If you're worried, you can wear gloves when you do things with your tank water. Personally, I wouldn't be too worried about it unless you had a cut on your hand. I had a fish for a long while that I strongly suspected had TB and I never had any issues. Not to say someone couldn't or that the risk isn't real, but... I don't know, maybe I'm just not overly cautious, and there's nothing wrong with a cautious approach.
 
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Kendle

There isn't any cure. If you want it gone from your tanks for good, you have to be diligent about making sure these fish never come into contact with any of your other stock, and let them live out their lives - eventually, like all fish, they will die and you can take down the tank. Best thing to do is to decrease stress as much as possible and keep the water as clean as possible. UV sterilizers on tanks will kill off a certain amount of the mycobacteria to keep it from worsening but will never fully eradicate it. Diana Walstad has a great article on TB if you're interested in more thorough reading: Mycobacteriosis in Aquarium Fish

If you're worried, you can wear gloves when you do things with your tank water. Personally, I wouldn't be too worried about it unless you had a cut on your hand. I had a fish for a long while that I strongly suspected had TB and I never had any issues. Not to say someone couldn't or that the risk isn't real, but... I don't know, maybe I'm just not overly cautious, and there's nothing wrong with a cautious approach.

Alright I plan to set up another tank while I let the infected fish live out the rest of their lives in the old one. How can I prevent the same situation from happening with the new tank? Or is that impossible to avoid if a store sells me infected fish
 
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SM1199

Alright I plan to set up another tank while I let the infected fish live out the rest of their lives in the old one. How can I prevent the same situation from happening with the new tank? Or is that impossible to avoid if a store sells me infected fish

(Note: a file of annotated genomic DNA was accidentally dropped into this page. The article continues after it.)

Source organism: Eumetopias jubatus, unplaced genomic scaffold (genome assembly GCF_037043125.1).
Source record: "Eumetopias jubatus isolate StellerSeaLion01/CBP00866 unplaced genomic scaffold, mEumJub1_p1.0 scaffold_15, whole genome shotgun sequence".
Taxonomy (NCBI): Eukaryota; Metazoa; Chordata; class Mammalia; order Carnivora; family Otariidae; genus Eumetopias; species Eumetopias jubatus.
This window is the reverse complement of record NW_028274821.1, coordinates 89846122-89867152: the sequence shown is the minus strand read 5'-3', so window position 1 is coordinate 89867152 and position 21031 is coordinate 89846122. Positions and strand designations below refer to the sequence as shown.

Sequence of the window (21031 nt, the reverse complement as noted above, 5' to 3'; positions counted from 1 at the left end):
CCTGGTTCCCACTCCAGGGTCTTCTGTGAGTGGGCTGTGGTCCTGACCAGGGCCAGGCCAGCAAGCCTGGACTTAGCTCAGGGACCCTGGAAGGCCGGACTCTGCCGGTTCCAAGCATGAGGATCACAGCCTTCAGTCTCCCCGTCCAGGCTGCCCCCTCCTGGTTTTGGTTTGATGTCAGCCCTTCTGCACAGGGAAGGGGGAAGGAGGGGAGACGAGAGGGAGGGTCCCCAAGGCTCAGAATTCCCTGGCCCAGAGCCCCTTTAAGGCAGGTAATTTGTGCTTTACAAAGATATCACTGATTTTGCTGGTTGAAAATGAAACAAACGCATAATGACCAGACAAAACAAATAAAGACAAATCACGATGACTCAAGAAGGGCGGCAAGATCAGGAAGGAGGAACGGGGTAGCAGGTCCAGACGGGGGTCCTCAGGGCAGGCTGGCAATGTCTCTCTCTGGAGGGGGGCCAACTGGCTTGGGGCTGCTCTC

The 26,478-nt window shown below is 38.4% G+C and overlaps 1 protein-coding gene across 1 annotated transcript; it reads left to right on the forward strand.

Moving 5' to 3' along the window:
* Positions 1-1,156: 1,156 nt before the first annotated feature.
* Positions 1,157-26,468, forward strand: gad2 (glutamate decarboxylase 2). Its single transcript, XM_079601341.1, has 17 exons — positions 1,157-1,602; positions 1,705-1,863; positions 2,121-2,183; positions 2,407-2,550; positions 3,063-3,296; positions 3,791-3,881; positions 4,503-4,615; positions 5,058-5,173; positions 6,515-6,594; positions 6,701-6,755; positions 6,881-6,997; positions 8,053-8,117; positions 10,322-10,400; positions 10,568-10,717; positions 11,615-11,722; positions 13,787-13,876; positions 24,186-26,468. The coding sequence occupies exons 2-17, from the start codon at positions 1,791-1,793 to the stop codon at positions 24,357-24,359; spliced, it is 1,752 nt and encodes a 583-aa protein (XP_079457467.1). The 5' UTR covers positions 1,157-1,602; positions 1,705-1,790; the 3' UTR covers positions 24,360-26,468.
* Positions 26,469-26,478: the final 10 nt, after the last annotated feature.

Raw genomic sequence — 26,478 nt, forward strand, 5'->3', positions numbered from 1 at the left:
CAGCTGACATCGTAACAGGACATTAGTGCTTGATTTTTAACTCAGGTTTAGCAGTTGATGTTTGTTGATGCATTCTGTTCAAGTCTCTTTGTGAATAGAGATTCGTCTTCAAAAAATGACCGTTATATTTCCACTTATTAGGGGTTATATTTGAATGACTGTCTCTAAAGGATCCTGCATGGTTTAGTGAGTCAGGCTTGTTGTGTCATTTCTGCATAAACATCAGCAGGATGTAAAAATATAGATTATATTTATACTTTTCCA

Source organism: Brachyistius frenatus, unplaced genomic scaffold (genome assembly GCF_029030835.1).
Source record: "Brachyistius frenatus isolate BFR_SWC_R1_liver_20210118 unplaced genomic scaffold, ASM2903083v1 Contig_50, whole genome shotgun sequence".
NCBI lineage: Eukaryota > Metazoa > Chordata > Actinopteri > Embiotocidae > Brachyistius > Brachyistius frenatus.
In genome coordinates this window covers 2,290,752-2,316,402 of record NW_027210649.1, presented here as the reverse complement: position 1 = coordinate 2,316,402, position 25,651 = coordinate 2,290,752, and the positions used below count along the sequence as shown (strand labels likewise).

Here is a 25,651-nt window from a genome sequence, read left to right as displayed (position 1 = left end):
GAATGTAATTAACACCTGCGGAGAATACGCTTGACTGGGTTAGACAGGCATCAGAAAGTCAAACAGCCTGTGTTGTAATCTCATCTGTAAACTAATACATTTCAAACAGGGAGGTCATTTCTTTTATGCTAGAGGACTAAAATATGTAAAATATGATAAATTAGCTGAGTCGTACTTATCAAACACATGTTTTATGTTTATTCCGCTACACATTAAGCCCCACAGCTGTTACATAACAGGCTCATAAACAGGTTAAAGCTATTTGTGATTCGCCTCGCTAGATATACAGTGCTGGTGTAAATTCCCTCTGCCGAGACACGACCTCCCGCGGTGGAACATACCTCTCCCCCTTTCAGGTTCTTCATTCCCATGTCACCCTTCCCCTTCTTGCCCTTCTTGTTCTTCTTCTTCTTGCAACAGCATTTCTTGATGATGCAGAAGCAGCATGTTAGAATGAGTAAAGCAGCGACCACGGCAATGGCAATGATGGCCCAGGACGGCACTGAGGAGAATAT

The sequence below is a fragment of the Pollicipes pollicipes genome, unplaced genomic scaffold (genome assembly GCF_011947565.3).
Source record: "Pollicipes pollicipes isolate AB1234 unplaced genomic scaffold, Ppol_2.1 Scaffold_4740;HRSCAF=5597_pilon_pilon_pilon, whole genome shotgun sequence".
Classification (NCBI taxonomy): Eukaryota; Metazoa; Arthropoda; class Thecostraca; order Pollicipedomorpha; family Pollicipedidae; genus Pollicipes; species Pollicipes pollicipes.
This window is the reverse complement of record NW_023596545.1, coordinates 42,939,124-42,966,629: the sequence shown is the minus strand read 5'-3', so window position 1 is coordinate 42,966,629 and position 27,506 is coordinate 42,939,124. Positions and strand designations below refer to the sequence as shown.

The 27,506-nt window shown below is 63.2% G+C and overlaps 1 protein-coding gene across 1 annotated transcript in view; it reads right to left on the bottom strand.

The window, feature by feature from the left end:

Quarantine is very important, as is only selecting very healthy-looking fish at the store. If the fish start showing any signs of disease in quarantine, don't add them to your new tank.
 
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Kendle

Quarantine is very important, as is only selecting very healthy-looking fish at the store. If the fish start showing any signs of disease in quarantine, don't add them to your new tank.
Is there any way to disinfect the filter, decorations etc? I’ve heard bleach or vinegar may work but not guaranteed. I’d hate to have to replace ALL of my equipment if I can’t successfully disinfect it...
 
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SM1199

Is there any way to disinfect the filter, decorations etc? I’ve heard bleach or vinegar may work but not guaranteed. I’d hate to have to replace ALL of my equipment if I can’t successfully disinfect it...
If you're moving it into another tank, yes, you can use bleach. Just make sure to rinse very well afterwards and use a little extra dechlorinator when you do eventually add it into a new setup. Also keep in mind if you do so for the filter, you will kill your beneficial bacteria and you'll have to cycle your tank again.